DC Motor Speed Control Using Arduino & PWM
Speed control of DC motor with PC Interface is an easy DIY project. In this project DC motor’s speed is controlled by sending the command through PC. Arduino is directly connected to PC through the USB cable and command is given to Arduino on serial monitor of the Arduino IDE.
Motor is connected to a transistor, and the base of transistor is connected to PWM pin of Arduino and motors speed is varied according to PWM signal coming from Arduino.
Arduino DC Motor Control – Working
Arduino is connected to PC through the USB cable. We can send the command to PC on the serial monitor. We can change the speed of motor from 0 to 9. When 0 is sent over the Serial Monitor, the motor runs at minimum speed (that is zero). When the speed is varied from 1 to 9, the speed increases, with the value 9 set as the maximum speed of the motor.
A PWM DC motor controller technology is used to control the speed. In PWM, the Arduino sends a pulsating wave that is similar to astable mode of 555 timer IC.
PWM Speed Control (Pulse Width Modulation)
Microcontroller and Arduino are digital devices; they cannot give the analog output. Microcontroller gives Zero and ONE as output, where ZERO is logical LOW and ONE is logical HIGH. In our case, we are using 5 volt version of the Arduino. So it’s logical ZERO is zero voltage, and logical HIGH is 5 voltage.
Digital output is good for digital devices but sometimes we need the analog output. In such a case the PWM is very useful. In the PWM, output signal switches between zero and one, on high and fixed frequency, as shown in the figure below.
As shown in the above figure the ON time is â€œTonâ€ and the OFF time is â€œToffâ€. T is the sum of the â€œTonâ€ and â€œToffâ€ which is called the Time Period. In the concept of PWM â€œTâ€ is not varying and the â€œTonâ€ and the â€œToffâ€ can vary, in this way when â€œTonâ€ increase â€œToffâ€ will decrease and â€œToffâ€ increase when â€œTonâ€ decrease proportionally.
The duty cycle is the fraction of one Time period. Duty cycle is commonly expressed as a percentage or a ratio. A period is the time it takes for a signal to complete an on-and-off cycle. As a formula, a duty cycle may be expressed as:
DUTY CYCLE = (Ton Ã· T) x100 %
Now the motorâ€™s speed varies according to duty cycle. Suppose the duty is zero, motor does not run and when duty cycle is 100 % the motor moves on maximum RPM. But this concept is not always right because motor starts running after giving some fixed voltage that is called threshold voltage.
Microcontroller and the Arduino can process signals and consumes almost 20 to 40mA current but motors need high current and voltage, so we are using the transistor for driving the motor. Transistor is connected in series with motor and transistor’s base is connected to Arduino’s PWM pin through a resistance. PWM signal is coming from Arduino and the transistor works as a switch and it short circuit the Emitter (E) and Collector (C) when PWM signal is in High state and normally opens when PWM signal is in LOW state. This process works continuously and the motors runs at desired speed.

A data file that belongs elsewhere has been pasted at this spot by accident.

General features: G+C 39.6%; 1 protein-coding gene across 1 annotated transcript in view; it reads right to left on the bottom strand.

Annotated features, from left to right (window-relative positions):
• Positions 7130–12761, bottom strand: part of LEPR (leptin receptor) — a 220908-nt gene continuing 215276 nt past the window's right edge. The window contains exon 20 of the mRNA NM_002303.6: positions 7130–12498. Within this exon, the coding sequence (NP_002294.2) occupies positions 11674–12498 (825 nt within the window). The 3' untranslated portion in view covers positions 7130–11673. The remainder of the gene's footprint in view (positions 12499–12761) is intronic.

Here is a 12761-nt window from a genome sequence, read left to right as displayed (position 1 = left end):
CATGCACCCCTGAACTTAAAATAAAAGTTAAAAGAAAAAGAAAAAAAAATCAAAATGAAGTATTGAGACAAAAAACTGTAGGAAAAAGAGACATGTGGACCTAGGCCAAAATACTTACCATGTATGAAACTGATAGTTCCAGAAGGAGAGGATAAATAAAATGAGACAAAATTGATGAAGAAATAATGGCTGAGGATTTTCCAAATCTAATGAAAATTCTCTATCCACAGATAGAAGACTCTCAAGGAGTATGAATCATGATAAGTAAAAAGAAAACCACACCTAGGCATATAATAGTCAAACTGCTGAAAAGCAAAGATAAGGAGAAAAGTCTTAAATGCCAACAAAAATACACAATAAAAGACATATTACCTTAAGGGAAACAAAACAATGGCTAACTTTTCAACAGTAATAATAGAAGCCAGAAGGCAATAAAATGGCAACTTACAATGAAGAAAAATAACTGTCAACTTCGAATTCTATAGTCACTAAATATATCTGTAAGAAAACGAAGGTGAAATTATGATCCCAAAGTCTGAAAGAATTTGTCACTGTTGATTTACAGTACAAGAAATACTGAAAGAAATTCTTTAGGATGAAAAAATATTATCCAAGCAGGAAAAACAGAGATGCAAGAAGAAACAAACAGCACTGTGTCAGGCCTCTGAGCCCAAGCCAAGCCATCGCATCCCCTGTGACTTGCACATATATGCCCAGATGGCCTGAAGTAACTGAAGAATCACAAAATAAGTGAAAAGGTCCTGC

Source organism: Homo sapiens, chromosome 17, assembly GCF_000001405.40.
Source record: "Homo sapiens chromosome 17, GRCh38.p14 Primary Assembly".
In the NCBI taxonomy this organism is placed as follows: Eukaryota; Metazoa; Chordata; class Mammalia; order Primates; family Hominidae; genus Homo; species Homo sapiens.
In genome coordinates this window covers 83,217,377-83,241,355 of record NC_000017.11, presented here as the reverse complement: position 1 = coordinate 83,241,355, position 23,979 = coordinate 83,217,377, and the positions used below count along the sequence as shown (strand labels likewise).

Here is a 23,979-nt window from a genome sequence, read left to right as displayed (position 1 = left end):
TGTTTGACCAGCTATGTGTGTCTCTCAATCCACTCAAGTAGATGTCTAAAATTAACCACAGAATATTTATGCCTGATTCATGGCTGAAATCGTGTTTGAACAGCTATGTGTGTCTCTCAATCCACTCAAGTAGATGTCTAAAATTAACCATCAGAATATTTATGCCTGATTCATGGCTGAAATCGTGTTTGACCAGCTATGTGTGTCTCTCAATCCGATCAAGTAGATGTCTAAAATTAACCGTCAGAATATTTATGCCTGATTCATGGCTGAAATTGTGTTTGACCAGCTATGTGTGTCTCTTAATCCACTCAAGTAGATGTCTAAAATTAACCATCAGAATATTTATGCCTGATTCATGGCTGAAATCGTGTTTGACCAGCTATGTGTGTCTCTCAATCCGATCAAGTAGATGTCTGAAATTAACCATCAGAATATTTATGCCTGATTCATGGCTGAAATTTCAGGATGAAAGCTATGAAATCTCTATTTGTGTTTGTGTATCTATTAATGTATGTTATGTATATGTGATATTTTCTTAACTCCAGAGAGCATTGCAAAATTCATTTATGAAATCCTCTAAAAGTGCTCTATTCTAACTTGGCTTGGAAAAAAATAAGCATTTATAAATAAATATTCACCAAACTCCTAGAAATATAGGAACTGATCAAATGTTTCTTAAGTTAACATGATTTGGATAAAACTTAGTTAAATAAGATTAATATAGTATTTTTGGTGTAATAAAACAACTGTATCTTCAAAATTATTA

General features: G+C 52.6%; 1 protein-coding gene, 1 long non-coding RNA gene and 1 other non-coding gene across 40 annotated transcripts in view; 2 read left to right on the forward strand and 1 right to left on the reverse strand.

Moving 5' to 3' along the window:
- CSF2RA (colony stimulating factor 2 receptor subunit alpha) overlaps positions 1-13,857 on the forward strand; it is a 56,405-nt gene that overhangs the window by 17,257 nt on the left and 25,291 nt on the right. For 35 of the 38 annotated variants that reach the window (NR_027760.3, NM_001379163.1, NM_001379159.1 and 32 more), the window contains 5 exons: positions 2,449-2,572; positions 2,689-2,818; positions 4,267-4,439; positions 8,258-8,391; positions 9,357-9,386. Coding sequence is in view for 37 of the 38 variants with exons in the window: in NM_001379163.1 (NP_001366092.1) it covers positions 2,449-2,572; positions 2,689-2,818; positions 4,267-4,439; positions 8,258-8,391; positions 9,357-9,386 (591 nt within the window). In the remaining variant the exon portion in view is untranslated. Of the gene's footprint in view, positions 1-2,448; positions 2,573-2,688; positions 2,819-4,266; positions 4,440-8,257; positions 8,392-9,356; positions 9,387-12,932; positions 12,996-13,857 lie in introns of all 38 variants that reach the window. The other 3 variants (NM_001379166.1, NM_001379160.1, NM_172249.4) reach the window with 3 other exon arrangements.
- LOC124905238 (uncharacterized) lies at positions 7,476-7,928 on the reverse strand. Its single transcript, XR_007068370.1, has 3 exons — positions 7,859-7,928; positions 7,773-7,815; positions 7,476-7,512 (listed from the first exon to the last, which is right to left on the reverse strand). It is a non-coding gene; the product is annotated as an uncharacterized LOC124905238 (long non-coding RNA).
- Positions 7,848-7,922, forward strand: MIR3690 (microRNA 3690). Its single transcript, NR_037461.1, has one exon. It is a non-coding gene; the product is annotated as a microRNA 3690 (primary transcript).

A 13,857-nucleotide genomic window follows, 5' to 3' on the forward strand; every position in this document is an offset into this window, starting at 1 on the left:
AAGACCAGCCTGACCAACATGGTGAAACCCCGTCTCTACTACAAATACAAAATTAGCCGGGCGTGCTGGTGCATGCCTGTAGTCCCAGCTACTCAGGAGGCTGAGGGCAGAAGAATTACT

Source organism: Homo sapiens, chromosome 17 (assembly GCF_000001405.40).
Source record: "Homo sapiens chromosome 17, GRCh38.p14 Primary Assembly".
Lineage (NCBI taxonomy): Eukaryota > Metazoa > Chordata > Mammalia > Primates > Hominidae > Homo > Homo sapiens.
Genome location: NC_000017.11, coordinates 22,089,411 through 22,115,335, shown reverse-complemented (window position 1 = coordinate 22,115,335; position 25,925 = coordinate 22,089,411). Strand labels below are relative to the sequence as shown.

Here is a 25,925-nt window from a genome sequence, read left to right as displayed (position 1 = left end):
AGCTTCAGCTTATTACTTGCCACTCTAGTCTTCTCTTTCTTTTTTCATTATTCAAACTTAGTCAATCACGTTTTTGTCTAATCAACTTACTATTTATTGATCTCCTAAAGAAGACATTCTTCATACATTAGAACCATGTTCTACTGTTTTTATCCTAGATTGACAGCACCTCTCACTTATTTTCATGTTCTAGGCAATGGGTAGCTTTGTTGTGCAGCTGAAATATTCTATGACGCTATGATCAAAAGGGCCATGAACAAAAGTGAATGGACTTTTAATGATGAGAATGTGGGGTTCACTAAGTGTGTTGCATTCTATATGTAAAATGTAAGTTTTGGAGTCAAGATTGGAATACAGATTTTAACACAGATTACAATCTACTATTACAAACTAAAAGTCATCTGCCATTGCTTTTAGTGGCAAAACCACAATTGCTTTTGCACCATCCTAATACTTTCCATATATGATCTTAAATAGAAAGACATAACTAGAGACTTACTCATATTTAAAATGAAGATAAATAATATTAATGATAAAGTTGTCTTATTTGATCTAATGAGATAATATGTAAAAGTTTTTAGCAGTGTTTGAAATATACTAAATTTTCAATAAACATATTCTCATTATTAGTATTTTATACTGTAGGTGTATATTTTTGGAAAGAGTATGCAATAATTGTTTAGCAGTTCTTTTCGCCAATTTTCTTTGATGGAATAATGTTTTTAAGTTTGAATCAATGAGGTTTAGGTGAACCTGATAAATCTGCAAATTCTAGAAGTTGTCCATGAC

|DC Motor||Low Power||1|
|Power Adapter||12 Volts||1|
|USB Cable||For Arduino Nano||1|
Arduino DC Motor Control – Circuit
Circuit diagram is shown in the figure below. If you are making this circuit on the general purpose PCB (ZERO PCB) or breadboard, this figure is useful.
Moreover, if you are good in the PCB Etching, use the images provided below.
In the circuit an Arduino Nano is used, which is very small in size and Breadboard friendly.
A transistor’s (2n2222) BASE pin is connected to D9 pin of Arduino through a Resistance of 1k ohm, Resistance is used for current limitation. Motor is connected between collector pin of transistor and Vcc. A diode (1n4004) is connected parallel to the motor in reverse bias; it is used for blocking the reverse current. Emitter pin of the transistor is connected to the ground. This circuit is powered by a 12 volt adapter.
Arduino PWM Motor Control – Video
DC Motor Speed Control – Download Program
In the beginning of the code two integers are declared by name â€œout1â€ and â€œvalâ€, where out1 is equal to 9 which shown that pin D9 of Arduino is used as output pin (or PWM pin). Moreover, data coming from the serial monitor saved in the second integer “val”.
In the void setup() serial communication is begin by using function “Serial.begin(9600)” where 9600 is the baud rate of serial monitor. After it â€œout1â€ is declared as output because the motor is an output device.
In the void loopÂ â€œserial.availableâ€ is used inside the â€œifâ€ condition, it become true when any data is sent over the serial monitor. This data is saved in â€œvalâ€ integer using â€œSerial.readâ€ function.
After it many “if” conditions are used, in the first â€œif conditionâ€, when ‘0’ is sent through the serial monitor, it become true. In the bracket â€œanalogWrite(out1 , 0)â€ is used for running the motor at the zero PWM value. In the function â€œanalogWrite (out1, 0)â€, â€œout1â€ is used to indicate the pin which we want to use and â€œ0â€ is the PWM value Â at this pin. After it “Speed is = 0” is shown on serial monitor using â€œSerial.printlnâ€ function. After it the integer â€œvalâ€ is updated to 10, where 10 is the random value, which is other than 0 to 9.
In the next line if condition is used for â€œval ==1â€, at this time motor runs at PWM value of 175. Same conditions are used upto 9, at the 9 motor runs at 255 PWM value, 255 is the maximum PWM value.
- Connect the Arduino through USB and upload the code
- Open the serial monitor and set the baud rateÂ at 9600
- Now type any number from 0 to 9.
After typing any value from zero to 9, speed of the motor varies, but we cannot see varying speed in video properly, but you can see it live.